38.  
    identicon
    Wren, Jan 6th, 2008 @ 12:05pm

    Re: Yay

    YES! Admittedly I don't know specifics... but that's what I was thinking too. Fucking wankers. But if you lived here you'd be far from surprised to hear that. It's possibly a politician thing but I'm convinced they couldn't lie straight in bed if they tried.

     

    reply to this | link to this | view in thread ]

  39.  
    identicon
    samsung plasma tv reviews, Apr 2nd, 2012 @ 5:05pm

    Plasma TVs nowadays may reduce the electricity bill. It was designed so that it will not be banned. LOL

     

    reply to this | link to this | view in thread ]


Add Your Comment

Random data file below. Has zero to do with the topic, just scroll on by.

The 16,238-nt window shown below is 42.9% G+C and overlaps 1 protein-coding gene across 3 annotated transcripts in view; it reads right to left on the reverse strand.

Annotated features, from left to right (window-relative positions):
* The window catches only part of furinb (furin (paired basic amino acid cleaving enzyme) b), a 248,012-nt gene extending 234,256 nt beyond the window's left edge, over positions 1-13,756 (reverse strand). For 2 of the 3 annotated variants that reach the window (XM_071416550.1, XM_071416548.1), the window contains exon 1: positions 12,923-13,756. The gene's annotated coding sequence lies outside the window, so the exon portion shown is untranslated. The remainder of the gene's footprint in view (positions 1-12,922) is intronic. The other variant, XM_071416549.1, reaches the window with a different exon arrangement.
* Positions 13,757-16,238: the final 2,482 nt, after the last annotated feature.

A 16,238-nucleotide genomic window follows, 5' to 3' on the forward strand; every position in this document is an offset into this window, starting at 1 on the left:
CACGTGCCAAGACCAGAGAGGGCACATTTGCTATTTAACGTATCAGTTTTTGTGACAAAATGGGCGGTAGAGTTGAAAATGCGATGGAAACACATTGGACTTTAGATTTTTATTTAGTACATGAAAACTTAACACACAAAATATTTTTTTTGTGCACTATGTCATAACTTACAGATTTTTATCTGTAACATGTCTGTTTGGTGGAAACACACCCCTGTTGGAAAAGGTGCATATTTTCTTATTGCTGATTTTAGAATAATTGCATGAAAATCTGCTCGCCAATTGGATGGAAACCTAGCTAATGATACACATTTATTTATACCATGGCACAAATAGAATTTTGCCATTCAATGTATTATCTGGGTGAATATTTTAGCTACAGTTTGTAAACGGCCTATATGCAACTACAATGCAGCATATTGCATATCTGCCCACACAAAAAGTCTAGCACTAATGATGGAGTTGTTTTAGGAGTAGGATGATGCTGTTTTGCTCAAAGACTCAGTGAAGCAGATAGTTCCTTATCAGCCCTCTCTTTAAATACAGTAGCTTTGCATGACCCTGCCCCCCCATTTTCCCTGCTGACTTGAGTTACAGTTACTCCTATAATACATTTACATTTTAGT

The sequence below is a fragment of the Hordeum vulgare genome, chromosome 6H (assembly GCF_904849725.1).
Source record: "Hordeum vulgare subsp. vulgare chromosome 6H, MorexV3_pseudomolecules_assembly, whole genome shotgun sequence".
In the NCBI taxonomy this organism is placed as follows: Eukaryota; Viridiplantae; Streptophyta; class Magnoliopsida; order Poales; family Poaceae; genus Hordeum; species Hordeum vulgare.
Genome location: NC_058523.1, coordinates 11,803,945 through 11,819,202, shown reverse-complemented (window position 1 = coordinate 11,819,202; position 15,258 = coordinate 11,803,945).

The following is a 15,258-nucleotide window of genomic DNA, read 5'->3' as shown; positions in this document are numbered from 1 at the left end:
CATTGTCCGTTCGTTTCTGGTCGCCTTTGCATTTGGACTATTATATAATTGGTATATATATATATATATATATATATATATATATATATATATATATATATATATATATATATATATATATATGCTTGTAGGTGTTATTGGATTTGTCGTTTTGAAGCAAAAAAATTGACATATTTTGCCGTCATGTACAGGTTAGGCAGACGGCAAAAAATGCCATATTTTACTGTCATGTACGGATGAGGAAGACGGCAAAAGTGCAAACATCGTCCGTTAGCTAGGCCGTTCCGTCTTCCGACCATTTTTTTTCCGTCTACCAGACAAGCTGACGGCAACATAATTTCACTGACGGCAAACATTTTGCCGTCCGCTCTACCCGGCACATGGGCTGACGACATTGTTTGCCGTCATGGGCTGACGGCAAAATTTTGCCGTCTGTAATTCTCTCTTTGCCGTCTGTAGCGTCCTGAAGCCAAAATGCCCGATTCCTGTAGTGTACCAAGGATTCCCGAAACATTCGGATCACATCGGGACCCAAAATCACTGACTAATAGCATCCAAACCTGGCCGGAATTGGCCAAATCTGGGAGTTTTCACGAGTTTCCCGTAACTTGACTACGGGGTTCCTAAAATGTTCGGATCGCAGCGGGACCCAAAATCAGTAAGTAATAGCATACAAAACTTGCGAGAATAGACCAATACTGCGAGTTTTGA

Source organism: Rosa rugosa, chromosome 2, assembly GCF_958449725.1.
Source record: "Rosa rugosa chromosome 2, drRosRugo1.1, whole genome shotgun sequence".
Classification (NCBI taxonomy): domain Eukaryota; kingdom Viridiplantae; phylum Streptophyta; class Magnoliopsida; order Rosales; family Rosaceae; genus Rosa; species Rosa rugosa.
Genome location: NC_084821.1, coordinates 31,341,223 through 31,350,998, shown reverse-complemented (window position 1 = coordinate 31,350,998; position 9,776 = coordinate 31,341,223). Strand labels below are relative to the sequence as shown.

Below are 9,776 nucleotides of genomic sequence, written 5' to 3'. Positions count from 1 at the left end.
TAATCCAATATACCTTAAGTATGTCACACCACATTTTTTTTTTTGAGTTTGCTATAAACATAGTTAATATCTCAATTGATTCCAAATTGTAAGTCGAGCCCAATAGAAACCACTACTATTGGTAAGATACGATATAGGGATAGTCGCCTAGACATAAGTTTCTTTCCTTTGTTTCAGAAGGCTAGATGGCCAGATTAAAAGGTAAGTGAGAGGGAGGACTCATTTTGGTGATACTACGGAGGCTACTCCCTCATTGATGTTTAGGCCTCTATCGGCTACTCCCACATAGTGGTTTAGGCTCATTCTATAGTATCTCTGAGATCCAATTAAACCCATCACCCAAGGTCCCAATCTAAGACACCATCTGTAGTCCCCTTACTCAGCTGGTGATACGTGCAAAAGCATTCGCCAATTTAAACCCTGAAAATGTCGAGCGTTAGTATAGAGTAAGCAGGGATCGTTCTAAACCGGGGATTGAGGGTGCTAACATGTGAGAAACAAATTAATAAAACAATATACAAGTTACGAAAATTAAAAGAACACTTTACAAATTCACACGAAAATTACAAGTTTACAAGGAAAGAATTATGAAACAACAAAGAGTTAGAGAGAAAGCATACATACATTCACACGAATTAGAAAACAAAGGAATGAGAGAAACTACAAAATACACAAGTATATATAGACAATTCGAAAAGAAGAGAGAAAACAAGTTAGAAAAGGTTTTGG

Have a Techdirt Account? Sign in now. Want one? Register here
Get Techdirt’s Daily Email
Save me a cookie
  • Note: A CRLF will be replaced by a break tag (<br>), all other allowable HTML will remain intact
  • Allowed HTML Tags: <b> <i> <a> <em> <br> <strong> <blockquote> <hr> <tt>
Follow Techdirt
A word from our sponsors...
Essential Reading
Techdirt Reading List
Techdirt Insider Chat
A word from our sponsors...
Recent Stories
A word from our sponsors...

Close

Email This